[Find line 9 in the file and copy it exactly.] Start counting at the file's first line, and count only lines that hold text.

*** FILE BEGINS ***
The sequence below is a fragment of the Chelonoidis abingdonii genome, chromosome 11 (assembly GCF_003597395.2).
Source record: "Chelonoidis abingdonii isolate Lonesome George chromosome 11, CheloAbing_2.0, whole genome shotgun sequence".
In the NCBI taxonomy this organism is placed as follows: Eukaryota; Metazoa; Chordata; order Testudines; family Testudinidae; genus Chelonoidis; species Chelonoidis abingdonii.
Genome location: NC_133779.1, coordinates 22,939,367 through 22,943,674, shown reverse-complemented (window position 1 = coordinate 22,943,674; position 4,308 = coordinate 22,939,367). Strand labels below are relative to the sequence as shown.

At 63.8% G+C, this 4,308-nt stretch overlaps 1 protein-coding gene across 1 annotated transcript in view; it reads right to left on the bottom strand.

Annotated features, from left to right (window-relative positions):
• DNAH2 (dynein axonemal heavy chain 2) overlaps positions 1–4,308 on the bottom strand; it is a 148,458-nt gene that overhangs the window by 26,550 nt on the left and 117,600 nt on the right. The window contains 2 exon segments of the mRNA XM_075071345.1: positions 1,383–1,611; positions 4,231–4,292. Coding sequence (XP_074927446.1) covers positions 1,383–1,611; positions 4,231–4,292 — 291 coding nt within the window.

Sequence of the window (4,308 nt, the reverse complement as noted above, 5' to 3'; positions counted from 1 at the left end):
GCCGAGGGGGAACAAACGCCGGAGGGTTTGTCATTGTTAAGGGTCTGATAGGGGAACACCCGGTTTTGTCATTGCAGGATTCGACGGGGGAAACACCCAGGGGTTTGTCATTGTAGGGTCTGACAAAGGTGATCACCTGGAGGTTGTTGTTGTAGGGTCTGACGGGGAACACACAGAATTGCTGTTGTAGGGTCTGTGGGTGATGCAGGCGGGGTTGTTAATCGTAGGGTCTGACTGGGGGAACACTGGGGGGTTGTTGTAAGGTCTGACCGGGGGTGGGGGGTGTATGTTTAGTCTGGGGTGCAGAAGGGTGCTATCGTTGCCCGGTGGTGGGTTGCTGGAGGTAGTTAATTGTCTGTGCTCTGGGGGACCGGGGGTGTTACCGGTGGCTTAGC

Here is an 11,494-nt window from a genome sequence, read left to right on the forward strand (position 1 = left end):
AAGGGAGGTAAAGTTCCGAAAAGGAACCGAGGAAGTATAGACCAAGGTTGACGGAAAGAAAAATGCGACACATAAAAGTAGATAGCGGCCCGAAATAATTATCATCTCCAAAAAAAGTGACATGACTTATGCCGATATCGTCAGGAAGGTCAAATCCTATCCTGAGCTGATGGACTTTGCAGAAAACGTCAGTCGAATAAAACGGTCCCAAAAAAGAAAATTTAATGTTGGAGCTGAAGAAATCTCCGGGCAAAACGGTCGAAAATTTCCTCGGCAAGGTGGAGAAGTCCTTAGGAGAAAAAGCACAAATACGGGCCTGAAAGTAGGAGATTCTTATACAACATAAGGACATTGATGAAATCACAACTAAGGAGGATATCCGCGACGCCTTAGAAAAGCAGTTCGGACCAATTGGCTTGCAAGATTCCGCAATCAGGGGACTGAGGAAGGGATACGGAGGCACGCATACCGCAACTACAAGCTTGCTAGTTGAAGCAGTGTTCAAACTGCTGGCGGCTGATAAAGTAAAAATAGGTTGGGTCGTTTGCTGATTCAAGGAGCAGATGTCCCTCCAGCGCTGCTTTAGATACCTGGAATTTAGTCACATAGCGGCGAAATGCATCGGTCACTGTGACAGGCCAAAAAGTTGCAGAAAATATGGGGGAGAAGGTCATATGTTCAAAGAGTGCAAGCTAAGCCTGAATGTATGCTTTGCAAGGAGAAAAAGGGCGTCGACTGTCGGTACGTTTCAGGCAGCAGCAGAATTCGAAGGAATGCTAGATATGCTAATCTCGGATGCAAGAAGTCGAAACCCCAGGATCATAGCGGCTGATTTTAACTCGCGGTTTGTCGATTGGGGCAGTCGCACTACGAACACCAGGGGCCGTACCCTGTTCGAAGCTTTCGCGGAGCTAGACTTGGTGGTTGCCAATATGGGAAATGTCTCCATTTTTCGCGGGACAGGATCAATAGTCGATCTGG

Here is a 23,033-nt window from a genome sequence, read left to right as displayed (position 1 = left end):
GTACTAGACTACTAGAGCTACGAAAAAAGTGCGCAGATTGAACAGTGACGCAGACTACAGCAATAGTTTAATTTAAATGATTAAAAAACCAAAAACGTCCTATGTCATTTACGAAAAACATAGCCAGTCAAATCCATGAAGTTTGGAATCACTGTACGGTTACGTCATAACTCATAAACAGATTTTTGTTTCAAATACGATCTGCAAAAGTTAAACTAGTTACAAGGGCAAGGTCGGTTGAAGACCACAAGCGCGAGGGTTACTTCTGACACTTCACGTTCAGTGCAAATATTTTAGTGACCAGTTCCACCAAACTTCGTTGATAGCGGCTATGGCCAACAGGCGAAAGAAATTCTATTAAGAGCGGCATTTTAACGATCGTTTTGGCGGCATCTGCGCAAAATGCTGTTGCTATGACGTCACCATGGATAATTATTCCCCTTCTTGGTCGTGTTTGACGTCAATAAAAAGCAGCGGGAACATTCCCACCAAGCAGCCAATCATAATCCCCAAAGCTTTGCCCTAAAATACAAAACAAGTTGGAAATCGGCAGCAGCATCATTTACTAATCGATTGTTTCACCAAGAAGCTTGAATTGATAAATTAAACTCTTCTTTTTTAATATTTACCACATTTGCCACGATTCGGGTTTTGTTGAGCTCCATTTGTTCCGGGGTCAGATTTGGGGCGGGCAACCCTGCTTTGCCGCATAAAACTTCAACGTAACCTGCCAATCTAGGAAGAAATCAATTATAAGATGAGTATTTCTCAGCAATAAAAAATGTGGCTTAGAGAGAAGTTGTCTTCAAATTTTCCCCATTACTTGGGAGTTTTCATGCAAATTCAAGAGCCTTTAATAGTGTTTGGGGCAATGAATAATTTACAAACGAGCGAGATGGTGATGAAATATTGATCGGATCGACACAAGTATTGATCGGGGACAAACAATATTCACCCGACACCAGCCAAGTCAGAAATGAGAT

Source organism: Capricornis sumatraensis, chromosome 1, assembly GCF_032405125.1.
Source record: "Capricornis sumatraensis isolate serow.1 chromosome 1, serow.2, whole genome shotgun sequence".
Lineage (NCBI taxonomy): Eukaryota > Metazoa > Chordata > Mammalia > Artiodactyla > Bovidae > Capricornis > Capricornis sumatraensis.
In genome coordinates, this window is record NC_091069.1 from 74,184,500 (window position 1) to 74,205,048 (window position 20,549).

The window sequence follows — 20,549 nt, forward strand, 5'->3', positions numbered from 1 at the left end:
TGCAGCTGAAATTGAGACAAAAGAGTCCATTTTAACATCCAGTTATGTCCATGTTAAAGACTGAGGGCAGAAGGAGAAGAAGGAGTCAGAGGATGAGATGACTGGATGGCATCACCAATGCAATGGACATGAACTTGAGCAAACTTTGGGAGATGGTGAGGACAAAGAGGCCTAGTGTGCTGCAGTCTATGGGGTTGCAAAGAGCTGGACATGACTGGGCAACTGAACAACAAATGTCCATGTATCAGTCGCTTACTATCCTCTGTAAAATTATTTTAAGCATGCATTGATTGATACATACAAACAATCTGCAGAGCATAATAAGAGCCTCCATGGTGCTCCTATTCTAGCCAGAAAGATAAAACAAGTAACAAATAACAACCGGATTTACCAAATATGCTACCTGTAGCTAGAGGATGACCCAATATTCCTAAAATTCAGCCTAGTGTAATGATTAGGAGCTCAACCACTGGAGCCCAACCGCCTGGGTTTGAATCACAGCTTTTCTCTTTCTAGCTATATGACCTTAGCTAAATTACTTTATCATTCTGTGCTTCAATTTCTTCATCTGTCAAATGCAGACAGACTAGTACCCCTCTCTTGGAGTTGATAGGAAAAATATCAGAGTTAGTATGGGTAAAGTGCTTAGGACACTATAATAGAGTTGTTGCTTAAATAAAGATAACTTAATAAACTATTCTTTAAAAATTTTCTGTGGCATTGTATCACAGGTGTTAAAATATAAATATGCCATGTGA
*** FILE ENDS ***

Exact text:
GCCGAGGGGGAACAAACGCCGGAGGGTTTGTCATTGTTAAGGGTCTGATAGGGGAACACCCGGTTTTGTCATTGCAGGATTCGACGGGGGAAACACCCAGGGGTTTGTCATTGTAGGGTCTGACAAAGGTGATCACCTGGAGGTTGTTGTTGTAGGGTCTGACGGGGAACACACAGAATTGCTGTTGTAGGGTCTGTGGGTGATGCAGGCGGGGTTGTTAATCGTAGGGTCTGACTGGGGGAACACTGGGGGGTTGTTGTAAGGTCTGACCGGGGGTGGGGGGTGTATGTTTAGTCTGGGGTGCAGAAGGGTGCTATCGTTGCCCGGTGGTGGGTTGCTGGAGGTAGTTAATTGTCTGTGCTCTGGGGGACCGGGGGTGTTACCGGTGGCTTAGC